CIOs Call a Truce

I attended the opening keynote at the big CTIA Wireless IT and Entertainment show in Los Angeles this morning, and for once it was not a droning recitation of how wonderful the wireless industry is. Rather it was a roundtable on mobile enterprise solutions that included a service provider (Paget Alves, senior vice president at Sprint Nextel), a consultant/systems integrator (Paul Daugherty chief technology architect at Accenture), and two CIOs (Donald Goldstein at Trammel Crow and Nelson Lin of Konica Minolta Business Solutions).

My news report on the panel will appear today on Unstrung, but I want to note here one observation: The increasingly rapid spread of mobile technologies and applications is altering the sometimes fractious relationship between IT and senior management.

The titles "CIO" and "CTO" are themselves relatively young, of course. It wasn't that long ago that IT pros were those creepy guys in the basement, feeding small rodents to the mainframe. What's becoming increasingly clear, though, is that CEOs are still prone to view IT as a "necessary evil" (the term used on the panel today by eWeek editorial director Eric Lundquist, the moderator) to a source of competitive advantage and enterprise-wide innovation.

Take, for example, the basic issue of procurement. Lin noted that while such organization-wide issues as software rollouts and the like at Konica Minolta must still be approved by upper management, wireless deployments by their nature tend to be local (they often run over different networks with different carriers, for one thing), and so he has greater freedom to move quickly without awaiting approval from the executive suite.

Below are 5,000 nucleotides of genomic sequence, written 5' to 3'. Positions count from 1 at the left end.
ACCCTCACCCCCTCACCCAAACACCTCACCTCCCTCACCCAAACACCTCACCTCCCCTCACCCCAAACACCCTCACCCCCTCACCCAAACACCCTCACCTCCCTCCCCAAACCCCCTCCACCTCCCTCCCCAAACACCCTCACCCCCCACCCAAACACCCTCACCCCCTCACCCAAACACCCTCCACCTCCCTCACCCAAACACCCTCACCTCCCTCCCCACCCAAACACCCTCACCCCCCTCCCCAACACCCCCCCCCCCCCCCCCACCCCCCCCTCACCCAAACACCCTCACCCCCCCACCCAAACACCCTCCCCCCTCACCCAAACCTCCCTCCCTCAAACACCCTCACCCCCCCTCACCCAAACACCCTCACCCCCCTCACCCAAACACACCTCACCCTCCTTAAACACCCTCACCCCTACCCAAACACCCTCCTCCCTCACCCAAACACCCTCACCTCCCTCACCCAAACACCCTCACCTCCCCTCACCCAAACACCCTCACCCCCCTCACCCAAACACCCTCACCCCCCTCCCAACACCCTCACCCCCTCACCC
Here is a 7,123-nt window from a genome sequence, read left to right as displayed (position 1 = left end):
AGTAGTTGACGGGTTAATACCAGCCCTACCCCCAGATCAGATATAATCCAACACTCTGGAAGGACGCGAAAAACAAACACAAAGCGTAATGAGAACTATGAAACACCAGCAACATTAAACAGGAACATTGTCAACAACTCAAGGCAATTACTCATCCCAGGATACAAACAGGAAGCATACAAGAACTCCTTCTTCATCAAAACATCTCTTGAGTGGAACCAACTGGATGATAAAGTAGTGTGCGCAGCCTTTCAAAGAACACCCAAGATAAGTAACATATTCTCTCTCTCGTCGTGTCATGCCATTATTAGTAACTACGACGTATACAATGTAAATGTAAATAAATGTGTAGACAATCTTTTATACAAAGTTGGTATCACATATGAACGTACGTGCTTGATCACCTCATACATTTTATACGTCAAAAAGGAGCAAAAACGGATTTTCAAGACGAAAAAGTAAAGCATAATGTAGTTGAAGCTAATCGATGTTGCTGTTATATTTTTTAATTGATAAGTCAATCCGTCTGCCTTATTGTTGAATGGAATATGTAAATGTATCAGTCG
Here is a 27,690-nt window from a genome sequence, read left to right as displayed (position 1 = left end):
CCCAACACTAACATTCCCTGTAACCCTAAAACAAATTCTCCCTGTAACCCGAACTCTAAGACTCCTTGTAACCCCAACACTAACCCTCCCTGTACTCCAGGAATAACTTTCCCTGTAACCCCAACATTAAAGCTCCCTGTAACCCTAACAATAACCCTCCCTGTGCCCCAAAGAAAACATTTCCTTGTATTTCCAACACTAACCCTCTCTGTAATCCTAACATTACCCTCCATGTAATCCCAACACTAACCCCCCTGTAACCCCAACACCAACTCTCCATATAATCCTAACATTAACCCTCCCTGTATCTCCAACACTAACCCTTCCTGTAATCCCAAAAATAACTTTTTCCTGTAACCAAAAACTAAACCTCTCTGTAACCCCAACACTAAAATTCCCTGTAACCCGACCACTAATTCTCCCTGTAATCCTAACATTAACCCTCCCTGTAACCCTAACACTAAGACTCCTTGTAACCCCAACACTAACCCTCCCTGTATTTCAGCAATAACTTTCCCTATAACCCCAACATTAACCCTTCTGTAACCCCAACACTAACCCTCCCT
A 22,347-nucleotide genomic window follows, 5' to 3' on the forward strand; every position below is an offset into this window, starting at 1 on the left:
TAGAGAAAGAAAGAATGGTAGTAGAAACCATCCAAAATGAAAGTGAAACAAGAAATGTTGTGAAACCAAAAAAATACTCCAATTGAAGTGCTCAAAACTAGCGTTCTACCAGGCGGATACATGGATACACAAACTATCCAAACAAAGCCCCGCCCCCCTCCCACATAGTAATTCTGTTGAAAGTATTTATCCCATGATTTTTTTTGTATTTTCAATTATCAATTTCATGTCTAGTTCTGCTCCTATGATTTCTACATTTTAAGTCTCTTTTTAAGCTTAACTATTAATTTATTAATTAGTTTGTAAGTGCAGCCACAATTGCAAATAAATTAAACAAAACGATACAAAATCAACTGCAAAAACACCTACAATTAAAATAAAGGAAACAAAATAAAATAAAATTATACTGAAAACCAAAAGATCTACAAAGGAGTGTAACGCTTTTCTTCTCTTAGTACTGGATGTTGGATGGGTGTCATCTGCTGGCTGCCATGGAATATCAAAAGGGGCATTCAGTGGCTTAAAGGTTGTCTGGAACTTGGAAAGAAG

"In our company the decision-making is fairly balanced," said Lin, "so when it's a local wireless initiative we've got pretty good latitude."

The other fact of life when it comes to mobile devices and systems is that they are often "self-deployed," as Lin and others on the panel mentioned more than once, so that decisions tend to bubble upward rather than cascade downward.

"When I've got people knocking on my door to get people to deploy things like EV-DO cards, it makes it easier to make the business case."

Even in companies like Trammel Crow, where IT policies are strictly regulated and "self-deployment" is a no-no, wireless technologies tend to spread virally, as it were. TC, which provides management services to thousands of commercial buildings around the world, has moved from a traditional call-center approach to fielding service and repair requests from facilities managers to a smartphone-based system where email requests go directly to building engineers on their mobile devices.

"Like most good ideas, this one started from the ground up," said Goldstein. "Our customers are asking for more productivity at lower cost, and the only way to do that is by increasing the speed of responses and of results."

It would be an overstatement to portray these anecdotes as a power shift from the boardroom to the IT department. But from today's discussion it seems that a more subtle transition is occurring that should make it easier for IT pros to marshal the resources and present the arguments for mobile deployments that are effective, efficient, and improve the bottom-line.

— Richard Martin, Senior Editor, Unstrung

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